After the handshake, quick chat about the weather and first sip of coffee, 99.8% of the time an interview will start with: So, tell me about yourself. You’re laughing now, but it could be the most important question thrown at you. Some of us don’t really know what the interviewer wants to know about yourself. Do they want to know about what you like to do socially or about your career? Do they need to know about that time when you– no, no they don’t. In this week’s question guide, we’re going to give you a few tips on how to answer this obvious question.
Timing is everything
Keep it short, sweet, and chronological. It’s a good idea to prepare an answer of a minute to a minute and a half. Prepare yourself, the information should be in organized timeline form, starting from point A and staying on track until point D, avoid wandering from one bit of information to the next like this: A – C – D – B. It may confuse the interviewer, as your CV is in front of them and if your information doesn’t stay consistent, it won’t look good.
Keep it minimal and relevant
Details aren’t needed, your grey tabby cat with a left green eye and the right blue one is not as important as that company and position you held in the past. Drop subtle hints by talking about previous experiences which will be a great contribution to the job you’re discussing.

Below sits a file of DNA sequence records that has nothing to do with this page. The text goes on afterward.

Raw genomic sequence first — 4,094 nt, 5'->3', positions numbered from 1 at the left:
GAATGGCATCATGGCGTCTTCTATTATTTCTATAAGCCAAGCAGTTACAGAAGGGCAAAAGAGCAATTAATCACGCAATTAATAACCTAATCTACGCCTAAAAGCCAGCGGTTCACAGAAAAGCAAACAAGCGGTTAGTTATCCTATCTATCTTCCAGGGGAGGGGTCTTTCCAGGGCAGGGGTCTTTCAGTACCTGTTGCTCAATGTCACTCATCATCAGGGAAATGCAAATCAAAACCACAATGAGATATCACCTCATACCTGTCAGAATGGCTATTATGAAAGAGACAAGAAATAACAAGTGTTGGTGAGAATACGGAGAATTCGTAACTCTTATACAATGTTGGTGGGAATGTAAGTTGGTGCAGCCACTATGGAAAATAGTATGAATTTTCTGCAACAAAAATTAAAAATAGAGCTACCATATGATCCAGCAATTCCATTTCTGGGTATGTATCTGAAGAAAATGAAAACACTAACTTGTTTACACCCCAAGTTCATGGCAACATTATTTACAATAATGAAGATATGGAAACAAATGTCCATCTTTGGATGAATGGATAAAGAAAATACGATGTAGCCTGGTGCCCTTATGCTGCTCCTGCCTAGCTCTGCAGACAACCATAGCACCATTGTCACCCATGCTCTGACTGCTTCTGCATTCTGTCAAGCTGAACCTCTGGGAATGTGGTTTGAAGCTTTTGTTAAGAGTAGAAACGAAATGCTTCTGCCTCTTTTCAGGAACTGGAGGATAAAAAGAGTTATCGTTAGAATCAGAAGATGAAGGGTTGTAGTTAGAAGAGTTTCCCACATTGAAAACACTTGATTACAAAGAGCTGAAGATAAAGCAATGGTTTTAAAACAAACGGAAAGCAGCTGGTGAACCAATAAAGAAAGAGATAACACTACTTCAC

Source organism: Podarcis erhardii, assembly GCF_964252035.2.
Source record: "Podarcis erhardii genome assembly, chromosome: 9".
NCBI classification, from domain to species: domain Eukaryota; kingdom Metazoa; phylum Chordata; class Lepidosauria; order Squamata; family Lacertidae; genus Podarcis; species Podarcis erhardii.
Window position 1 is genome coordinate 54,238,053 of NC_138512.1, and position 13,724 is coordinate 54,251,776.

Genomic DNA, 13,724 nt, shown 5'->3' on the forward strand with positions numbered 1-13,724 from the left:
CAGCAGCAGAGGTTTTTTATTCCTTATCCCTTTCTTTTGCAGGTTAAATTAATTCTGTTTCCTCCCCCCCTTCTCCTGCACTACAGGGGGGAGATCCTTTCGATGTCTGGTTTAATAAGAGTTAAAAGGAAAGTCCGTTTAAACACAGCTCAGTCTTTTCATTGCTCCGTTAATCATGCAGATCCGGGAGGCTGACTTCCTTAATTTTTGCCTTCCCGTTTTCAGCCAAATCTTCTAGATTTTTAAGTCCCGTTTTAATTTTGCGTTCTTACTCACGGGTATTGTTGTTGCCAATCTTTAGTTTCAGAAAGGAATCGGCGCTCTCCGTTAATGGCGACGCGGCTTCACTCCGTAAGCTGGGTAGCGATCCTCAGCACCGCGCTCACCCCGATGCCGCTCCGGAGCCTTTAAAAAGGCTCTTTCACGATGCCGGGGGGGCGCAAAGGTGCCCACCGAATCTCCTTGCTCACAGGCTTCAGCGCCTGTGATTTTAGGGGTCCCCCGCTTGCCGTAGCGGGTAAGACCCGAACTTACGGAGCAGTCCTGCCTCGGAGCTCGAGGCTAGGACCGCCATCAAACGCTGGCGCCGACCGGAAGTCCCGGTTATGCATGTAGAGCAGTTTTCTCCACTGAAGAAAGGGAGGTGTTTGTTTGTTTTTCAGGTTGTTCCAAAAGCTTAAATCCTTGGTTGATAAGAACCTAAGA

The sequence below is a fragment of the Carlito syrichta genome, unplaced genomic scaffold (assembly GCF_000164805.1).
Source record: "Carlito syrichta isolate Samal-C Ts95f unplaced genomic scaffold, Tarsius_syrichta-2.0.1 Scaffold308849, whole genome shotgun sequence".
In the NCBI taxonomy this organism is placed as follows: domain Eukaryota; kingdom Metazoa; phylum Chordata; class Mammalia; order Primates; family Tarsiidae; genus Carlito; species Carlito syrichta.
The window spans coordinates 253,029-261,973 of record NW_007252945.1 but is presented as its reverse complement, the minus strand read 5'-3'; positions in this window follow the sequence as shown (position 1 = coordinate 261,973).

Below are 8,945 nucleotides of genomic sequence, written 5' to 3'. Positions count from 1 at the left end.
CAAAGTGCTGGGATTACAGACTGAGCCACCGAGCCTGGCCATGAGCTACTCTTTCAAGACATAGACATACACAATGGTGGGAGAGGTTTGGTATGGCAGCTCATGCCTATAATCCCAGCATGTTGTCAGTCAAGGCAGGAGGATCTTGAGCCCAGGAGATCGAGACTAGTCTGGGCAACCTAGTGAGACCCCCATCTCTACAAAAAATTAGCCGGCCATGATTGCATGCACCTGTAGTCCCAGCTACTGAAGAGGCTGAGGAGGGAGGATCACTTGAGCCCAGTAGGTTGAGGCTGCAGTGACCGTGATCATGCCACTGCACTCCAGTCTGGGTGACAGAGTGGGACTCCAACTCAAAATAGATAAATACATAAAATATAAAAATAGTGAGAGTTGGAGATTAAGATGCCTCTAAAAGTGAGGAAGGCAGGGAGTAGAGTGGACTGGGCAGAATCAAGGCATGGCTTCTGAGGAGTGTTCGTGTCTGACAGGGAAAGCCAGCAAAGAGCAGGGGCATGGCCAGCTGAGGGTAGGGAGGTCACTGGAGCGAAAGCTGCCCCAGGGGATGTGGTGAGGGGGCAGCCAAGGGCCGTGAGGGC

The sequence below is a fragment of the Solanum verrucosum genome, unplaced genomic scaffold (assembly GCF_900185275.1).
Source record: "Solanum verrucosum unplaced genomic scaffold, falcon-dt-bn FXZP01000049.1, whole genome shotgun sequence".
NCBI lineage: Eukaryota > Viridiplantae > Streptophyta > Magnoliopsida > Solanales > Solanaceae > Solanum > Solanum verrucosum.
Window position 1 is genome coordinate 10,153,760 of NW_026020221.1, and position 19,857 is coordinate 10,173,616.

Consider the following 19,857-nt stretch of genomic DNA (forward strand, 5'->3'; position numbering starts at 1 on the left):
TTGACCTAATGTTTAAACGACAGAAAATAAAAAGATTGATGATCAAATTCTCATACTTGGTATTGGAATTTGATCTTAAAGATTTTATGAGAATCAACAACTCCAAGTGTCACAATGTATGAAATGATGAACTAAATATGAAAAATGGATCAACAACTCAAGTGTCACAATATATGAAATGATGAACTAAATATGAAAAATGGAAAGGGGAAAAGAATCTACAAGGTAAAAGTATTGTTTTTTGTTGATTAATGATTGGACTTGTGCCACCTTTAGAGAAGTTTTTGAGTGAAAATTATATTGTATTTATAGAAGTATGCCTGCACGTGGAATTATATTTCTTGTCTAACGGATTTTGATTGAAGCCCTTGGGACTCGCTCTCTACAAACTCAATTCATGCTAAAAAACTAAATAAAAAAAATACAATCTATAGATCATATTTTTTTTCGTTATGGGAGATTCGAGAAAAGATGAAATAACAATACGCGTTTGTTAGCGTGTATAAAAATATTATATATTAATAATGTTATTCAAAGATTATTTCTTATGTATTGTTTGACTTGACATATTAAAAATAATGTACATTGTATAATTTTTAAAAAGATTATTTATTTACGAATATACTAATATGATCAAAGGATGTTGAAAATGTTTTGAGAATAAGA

The Funnel method is your best friend
As the image it conjures up, the Funnel method, invites you to share first relevant general information about yourself and to finish with specific information that matches the job you are interviewing for. So you can begin with your values, your education and relevant activities that bring skills you need for the job into the conversation. And end with your last experience mission and link it to your future missions.
Don’t be negative about yourself
We all go through hard times, and after being pulled down so often you can feel like telling the story of your hardships and almost begging for the job – but this is never a good idea. Showing interest and enthusiasm is more important than the reasons you haven’t been able to get settled in enough. Negativity always brings a bad feeling, and starting the interview off with it can set an awkward or more negative impression.
Don’t think it’s all business
Your personality and interests are just as important as your work experience, don’t hesitate to present yourself personality-wise. Tell the interviewer about your love of adventure and hiking whenever you have time off. A brief history of how you ended up where you’re sitting now is what is needed.
While the interviewer is reading you, make sure you try to read them. How are they reacting to your responses? Do they look distracted or are their eyes wide in excitement with the story you are telling? Reading their expressions can help guide your answers in the right manner.